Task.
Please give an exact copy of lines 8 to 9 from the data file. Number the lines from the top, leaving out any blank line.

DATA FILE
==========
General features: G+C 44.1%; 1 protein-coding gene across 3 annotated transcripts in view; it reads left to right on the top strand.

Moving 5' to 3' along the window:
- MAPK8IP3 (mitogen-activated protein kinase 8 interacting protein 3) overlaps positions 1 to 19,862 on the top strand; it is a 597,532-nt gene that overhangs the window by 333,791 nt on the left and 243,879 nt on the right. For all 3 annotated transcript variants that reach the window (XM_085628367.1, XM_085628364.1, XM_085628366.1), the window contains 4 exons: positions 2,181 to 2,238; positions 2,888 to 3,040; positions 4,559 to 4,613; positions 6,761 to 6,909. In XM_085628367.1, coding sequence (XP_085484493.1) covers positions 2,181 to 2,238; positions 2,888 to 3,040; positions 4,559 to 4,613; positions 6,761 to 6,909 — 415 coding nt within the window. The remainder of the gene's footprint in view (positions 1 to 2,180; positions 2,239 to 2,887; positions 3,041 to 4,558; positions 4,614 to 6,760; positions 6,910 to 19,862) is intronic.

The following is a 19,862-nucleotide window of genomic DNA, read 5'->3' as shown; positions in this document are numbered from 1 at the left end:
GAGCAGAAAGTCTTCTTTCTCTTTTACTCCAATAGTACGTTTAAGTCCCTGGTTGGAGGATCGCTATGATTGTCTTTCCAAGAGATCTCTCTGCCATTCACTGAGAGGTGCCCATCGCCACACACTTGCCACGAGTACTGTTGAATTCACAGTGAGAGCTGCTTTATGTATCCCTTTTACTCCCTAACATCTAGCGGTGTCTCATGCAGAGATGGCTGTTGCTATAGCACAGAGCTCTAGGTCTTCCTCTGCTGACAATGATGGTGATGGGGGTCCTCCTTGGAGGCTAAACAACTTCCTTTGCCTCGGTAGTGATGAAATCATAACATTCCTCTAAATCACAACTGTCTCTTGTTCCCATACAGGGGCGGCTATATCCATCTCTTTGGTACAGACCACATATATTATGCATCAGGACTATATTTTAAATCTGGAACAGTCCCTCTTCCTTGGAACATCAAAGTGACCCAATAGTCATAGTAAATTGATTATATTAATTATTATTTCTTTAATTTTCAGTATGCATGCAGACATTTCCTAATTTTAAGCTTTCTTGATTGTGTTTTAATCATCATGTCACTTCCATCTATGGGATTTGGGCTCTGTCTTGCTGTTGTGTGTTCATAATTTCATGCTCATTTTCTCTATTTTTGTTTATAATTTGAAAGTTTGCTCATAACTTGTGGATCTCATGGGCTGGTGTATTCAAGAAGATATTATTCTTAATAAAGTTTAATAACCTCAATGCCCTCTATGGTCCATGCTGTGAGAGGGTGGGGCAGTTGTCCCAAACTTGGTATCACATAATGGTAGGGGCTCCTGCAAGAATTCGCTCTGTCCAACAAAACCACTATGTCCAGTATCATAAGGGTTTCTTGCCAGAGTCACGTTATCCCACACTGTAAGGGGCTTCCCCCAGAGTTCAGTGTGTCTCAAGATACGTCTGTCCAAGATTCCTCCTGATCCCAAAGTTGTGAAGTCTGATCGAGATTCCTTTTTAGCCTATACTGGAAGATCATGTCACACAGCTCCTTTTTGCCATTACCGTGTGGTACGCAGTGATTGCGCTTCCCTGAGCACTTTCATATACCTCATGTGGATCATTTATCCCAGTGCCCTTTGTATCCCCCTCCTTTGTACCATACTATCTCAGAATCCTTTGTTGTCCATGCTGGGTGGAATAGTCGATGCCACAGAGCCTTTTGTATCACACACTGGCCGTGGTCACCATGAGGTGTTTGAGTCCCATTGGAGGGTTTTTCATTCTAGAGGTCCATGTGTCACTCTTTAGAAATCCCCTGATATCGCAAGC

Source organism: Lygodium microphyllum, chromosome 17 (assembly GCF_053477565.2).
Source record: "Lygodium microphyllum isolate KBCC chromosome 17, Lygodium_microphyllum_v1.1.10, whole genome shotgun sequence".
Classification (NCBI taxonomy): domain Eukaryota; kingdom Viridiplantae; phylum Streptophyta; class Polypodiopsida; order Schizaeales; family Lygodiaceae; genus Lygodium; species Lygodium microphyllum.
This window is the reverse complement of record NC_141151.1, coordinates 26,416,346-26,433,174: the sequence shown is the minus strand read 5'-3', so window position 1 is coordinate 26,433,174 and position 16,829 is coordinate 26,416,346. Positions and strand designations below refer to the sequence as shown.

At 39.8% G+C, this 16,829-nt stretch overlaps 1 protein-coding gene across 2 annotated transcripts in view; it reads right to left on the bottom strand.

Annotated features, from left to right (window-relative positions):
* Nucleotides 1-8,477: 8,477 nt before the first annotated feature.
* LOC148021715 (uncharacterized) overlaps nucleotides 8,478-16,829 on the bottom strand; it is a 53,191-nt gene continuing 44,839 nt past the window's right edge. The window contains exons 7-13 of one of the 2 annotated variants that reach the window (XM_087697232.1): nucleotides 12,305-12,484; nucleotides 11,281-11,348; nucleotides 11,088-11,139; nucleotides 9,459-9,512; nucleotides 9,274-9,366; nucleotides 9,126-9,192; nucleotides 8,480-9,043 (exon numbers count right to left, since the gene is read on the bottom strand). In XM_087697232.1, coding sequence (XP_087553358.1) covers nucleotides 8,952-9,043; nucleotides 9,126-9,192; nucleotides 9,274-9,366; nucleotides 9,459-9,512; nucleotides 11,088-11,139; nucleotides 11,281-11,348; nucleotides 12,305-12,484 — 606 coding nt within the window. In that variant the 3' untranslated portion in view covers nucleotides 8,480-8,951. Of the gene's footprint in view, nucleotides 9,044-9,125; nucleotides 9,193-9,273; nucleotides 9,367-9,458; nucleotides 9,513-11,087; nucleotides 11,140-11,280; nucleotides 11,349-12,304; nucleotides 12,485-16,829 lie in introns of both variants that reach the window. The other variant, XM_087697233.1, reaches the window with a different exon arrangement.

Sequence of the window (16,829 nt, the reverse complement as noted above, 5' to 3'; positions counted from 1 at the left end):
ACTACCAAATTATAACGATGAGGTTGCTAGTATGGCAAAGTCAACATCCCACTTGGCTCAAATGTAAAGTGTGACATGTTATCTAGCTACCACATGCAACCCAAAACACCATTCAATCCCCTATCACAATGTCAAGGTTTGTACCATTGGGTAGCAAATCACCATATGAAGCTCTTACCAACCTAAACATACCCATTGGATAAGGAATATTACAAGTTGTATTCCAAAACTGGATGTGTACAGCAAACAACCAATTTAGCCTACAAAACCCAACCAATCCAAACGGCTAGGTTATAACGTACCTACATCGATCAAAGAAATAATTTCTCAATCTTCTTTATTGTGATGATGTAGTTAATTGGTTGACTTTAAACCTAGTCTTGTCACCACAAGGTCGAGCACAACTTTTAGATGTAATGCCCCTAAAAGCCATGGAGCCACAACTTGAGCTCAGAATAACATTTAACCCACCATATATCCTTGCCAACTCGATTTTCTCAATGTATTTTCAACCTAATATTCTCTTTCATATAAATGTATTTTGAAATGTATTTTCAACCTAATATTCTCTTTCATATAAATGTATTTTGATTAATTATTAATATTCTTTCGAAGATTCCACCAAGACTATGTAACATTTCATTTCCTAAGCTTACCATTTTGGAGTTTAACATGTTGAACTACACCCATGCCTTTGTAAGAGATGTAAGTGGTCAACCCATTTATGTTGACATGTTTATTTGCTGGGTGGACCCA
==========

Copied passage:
Classification (NCBI taxonomy): domain Eukaryota; kingdom Viridiplantae; phylum Streptophyta; class Polypodiopsida; order Schizaeales; family Lygodiaceae; genus Lygodium; species Lygodium microphyllum.
This window is the reverse complement of record NC_141151.1, coordinates 26,416,346-26,433,174: the sequence shown is the minus strand read 5'-3', so window position 1 is coordinate 26,433,174 and position 16,829 is coordinate 26,416,346. Positions and strand designations below refer to the sequence as shown.